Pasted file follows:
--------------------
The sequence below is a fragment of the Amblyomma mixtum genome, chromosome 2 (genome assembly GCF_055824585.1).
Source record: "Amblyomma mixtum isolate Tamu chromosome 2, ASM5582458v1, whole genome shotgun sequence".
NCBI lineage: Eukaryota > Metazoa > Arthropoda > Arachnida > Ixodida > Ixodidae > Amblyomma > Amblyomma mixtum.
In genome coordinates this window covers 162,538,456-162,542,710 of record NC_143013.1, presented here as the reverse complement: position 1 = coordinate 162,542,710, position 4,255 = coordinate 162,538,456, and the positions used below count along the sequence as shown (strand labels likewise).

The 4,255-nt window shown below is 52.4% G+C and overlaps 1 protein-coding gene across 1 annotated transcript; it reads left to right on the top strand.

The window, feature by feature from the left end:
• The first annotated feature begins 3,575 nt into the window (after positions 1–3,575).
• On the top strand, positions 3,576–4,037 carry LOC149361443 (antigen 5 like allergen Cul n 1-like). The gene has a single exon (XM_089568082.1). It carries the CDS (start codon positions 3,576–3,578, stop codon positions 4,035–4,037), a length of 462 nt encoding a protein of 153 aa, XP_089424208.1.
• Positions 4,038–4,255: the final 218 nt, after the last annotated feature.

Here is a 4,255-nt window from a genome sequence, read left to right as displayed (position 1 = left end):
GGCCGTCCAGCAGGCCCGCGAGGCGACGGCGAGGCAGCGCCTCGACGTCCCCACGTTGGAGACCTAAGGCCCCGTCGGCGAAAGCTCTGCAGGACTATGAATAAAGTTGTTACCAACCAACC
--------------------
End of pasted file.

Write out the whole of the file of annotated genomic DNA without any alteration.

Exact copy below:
The sequence below is a fragment of the Amblyomma mixtum genome, chromosome 2 (genome assembly GCF_055824585.1).
Source record: "Amblyomma mixtum isolate Tamu chromosome 2, ASM5582458v1, whole genome shotgun sequence".
NCBI lineage: Eukaryota > Metazoa > Arthropoda > Arachnida > Ixodida > Ixodidae > Amblyomma > Amblyomma mixtum.
In genome coordinates this window covers 162,538,456-162,542,710 of record NC_143013.1, presented here as the reverse complement: position 1 = coordinate 162,542,710, position 4,255 = coordinate 162,538,456, and the positions used below count along the sequence as shown (strand labels likewise).

The 4,255-nt window shown below is 52.4% G+C and overlaps 1 protein-coding gene across 1 annotated transcript; it reads left to right on the top strand.

The window, feature by feature from the left end:
• The first annotated feature begins 3,575 nt into the window (after positions 1–3,575).
• On the top strand, positions 3,576–4,037 carry LOC149361443 (antigen 5 like allergen Cul n 1-like). The gene has a single exon (XM_089568082.1). It carries the CDS (start codon positions 3,576–3,578, stop codon positions 4,035–4,037), a length of 462 nt encoding a protein of 153 aa, XP_089424208.1.
• Positions 4,038–4,255: the final 218 nt, after the last annotated feature.

Here is a 4,255-nt window from a genome sequence, read left to right as displayed (position 1 = left end):
GGCCGTCCAGCAGGCCCGCGAGGCGACGGCGAGGCAGCGCCTCGACGTCCCCACGTTGGAGACCTAAGGCCCCGTCGGCGAAAGCTCTGCAGGACTATGAATAAAGTTGTTACCAACCAACC